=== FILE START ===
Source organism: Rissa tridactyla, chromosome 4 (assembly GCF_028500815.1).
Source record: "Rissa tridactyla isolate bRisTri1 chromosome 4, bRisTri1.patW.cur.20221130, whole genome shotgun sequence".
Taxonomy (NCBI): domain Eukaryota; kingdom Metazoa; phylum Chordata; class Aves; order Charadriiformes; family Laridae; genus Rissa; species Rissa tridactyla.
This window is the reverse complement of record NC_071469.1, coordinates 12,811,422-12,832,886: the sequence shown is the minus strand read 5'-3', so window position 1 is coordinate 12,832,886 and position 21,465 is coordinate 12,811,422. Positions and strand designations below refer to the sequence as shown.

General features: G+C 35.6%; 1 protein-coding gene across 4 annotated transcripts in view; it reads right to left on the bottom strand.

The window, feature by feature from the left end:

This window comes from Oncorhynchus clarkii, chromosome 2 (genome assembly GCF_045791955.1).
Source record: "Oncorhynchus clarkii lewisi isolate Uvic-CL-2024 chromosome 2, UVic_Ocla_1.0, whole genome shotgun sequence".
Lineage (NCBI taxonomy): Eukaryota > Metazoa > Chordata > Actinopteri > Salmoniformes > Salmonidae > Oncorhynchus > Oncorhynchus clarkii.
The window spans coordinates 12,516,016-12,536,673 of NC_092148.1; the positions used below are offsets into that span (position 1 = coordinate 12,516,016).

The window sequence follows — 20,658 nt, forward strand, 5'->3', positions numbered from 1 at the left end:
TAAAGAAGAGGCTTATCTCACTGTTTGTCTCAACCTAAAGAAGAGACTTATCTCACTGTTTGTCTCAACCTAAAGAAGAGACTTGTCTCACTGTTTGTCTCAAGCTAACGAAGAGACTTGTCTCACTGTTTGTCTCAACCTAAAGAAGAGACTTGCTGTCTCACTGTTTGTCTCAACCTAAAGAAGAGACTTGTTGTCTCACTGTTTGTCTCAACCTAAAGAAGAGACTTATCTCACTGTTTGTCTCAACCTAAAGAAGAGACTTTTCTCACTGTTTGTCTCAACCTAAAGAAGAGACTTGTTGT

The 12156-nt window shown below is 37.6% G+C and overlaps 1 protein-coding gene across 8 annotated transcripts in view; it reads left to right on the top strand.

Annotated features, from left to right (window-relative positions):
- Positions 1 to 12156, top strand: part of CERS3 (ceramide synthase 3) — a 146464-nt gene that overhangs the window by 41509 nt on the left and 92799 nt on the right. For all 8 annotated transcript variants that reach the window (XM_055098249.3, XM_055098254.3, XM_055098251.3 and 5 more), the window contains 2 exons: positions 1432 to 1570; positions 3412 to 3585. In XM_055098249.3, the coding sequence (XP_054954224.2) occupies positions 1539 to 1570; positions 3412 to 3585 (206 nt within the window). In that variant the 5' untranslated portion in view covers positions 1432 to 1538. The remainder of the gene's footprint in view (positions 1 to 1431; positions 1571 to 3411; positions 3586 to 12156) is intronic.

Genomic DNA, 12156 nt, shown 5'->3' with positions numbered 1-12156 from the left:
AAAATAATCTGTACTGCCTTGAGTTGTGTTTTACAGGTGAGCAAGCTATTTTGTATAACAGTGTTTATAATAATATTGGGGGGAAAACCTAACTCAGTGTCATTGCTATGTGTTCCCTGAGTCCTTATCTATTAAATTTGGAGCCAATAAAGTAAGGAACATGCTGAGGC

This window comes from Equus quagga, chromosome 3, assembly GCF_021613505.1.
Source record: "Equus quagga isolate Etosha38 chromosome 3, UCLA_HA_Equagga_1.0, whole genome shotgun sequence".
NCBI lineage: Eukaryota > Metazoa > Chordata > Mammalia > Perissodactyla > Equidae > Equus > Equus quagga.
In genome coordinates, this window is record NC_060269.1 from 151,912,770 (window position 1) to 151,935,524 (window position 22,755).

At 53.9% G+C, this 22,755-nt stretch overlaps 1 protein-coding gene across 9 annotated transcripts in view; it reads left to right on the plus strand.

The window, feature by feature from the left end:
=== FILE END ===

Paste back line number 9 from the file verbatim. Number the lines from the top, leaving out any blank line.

Lineage (NCBI taxonomy): Eukaryota > Metazoa > Chordata > Actinopteri > Salmoniformes > Salmonidae > Oncorhynchus > Oncorhynchus clarkii.